David Bowie was that rare kind of rock star: You didn't have to like his music to admire him. Bowie was a business visionary like the ones who shaped Silicon Valley who just didn't see the point of building companies: He was his own greatest product.
Bowie, born David Jones, died yesterday at 69, a bohemian who had amassed a vast fortune thanks in part to his many instinctive firsts. Cataloging them would probably be a futile exercise, but some are worth recalling in the same spirit as his fans now play his songs to remember him.
Bowie's decision to get into rock music was the result of a conscious search for a way to blend business and creativity. Here's how he described it in a BBC interview:
"I wanted to be thought of as someone who was very much a trendy person, rather than a trend. I didn't want to be a trend, I wanted to be the instigator of new ideas. I wanted to turn people on to new ideas and new perspectives. And so I had to govern everything around that. So I pulled myself in, and decided to use the easiest medium to start off with -- which was rock and roll -- and to add bits and pieces to it over the years, so that by the end of it, I was my own medium."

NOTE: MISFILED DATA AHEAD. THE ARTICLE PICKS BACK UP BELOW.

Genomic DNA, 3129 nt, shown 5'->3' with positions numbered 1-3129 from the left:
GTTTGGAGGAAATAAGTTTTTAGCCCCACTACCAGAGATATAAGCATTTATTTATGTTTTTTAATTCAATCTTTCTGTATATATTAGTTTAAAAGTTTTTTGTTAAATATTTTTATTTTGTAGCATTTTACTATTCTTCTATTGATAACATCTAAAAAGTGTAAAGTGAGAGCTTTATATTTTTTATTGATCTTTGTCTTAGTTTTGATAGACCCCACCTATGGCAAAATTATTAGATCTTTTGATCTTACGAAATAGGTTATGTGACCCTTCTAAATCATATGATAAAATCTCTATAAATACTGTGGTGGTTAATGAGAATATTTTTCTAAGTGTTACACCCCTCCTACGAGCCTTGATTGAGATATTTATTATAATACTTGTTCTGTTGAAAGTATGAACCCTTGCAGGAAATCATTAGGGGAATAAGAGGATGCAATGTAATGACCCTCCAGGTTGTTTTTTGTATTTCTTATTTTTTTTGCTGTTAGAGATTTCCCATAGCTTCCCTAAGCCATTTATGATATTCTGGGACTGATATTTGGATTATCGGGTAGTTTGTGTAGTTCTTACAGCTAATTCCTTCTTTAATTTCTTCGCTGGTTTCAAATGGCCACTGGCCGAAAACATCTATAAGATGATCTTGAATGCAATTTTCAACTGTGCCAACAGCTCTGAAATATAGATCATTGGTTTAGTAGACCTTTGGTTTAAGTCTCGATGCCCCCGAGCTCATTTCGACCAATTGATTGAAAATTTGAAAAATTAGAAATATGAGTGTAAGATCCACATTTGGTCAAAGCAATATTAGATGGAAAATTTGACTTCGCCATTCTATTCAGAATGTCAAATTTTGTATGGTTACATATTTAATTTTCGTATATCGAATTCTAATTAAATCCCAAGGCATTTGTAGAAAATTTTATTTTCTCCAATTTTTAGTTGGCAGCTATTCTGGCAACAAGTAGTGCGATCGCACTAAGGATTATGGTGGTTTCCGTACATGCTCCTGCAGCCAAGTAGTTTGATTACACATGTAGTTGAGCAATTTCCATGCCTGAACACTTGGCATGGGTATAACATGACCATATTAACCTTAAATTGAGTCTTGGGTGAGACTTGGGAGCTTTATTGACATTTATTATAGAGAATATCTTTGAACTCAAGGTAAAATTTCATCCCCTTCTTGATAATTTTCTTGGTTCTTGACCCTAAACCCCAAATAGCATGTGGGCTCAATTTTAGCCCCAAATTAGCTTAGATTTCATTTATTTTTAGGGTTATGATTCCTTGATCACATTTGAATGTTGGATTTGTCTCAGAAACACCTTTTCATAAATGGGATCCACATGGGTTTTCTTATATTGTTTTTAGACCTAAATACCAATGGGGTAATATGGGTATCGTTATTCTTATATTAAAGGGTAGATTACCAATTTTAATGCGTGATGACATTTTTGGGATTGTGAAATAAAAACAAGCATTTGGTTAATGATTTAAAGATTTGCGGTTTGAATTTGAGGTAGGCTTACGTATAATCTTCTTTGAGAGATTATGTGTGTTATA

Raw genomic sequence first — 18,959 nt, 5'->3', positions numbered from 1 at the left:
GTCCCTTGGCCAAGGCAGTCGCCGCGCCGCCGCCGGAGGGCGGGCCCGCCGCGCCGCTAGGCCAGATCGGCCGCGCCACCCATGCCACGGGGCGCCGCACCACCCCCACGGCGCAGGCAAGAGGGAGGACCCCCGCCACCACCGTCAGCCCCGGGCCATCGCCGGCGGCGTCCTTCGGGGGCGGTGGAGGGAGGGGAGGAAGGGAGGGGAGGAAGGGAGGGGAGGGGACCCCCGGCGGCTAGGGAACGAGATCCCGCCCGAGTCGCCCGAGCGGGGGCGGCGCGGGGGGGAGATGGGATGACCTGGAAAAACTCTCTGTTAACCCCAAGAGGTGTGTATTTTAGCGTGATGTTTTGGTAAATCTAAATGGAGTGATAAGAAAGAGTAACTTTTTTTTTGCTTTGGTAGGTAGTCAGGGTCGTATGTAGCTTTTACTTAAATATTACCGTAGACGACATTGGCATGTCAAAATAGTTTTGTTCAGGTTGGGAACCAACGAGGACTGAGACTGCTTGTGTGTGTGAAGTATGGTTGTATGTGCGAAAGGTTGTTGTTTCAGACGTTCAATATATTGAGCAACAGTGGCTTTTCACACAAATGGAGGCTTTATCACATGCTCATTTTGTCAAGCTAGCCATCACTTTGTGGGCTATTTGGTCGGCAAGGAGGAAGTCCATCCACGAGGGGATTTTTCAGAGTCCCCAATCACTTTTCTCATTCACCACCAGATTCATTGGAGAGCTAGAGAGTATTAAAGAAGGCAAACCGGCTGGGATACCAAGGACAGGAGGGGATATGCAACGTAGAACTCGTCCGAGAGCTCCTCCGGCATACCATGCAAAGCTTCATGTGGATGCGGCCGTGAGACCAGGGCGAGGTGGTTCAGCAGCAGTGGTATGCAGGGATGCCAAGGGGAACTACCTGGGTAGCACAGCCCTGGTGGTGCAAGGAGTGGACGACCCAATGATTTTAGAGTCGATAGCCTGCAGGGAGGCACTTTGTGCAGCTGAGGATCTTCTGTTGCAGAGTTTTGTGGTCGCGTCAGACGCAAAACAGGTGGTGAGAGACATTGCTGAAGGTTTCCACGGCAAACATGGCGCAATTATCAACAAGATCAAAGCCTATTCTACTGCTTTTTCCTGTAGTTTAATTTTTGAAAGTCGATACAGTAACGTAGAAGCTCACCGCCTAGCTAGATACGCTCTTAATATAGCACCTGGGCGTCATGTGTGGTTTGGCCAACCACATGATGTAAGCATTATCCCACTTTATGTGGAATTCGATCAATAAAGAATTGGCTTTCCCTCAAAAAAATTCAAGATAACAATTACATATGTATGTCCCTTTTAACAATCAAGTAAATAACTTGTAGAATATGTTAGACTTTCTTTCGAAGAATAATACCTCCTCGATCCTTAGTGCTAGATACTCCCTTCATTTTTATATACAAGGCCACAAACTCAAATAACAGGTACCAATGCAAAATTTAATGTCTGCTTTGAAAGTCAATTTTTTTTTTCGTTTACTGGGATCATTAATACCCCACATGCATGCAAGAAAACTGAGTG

That explains Bowie's constant invention of new stage personae, but not his ability always to stay a little ahead of the curve.
In essence, Bowie was offering his fans a proto-social network four years before Friendster and five years before MySpace
In 1973, he killed off Ziggy Stardust, perhaps the most elaborate of his stage images; 29 years later, just as the rock- n-roll memorabilia boom was about to take off, he auctioned off the so-called "Woodland Creature" costume, also known as the Rabbit Suit -- a Kansai Yamamoto hand-painted leather leotard he'd worn onstage during the Stardust tour. It ended up in the hands of Kate Moss, and it actually fit her: She wore it to receive an award on Bowie's behalf in 2014.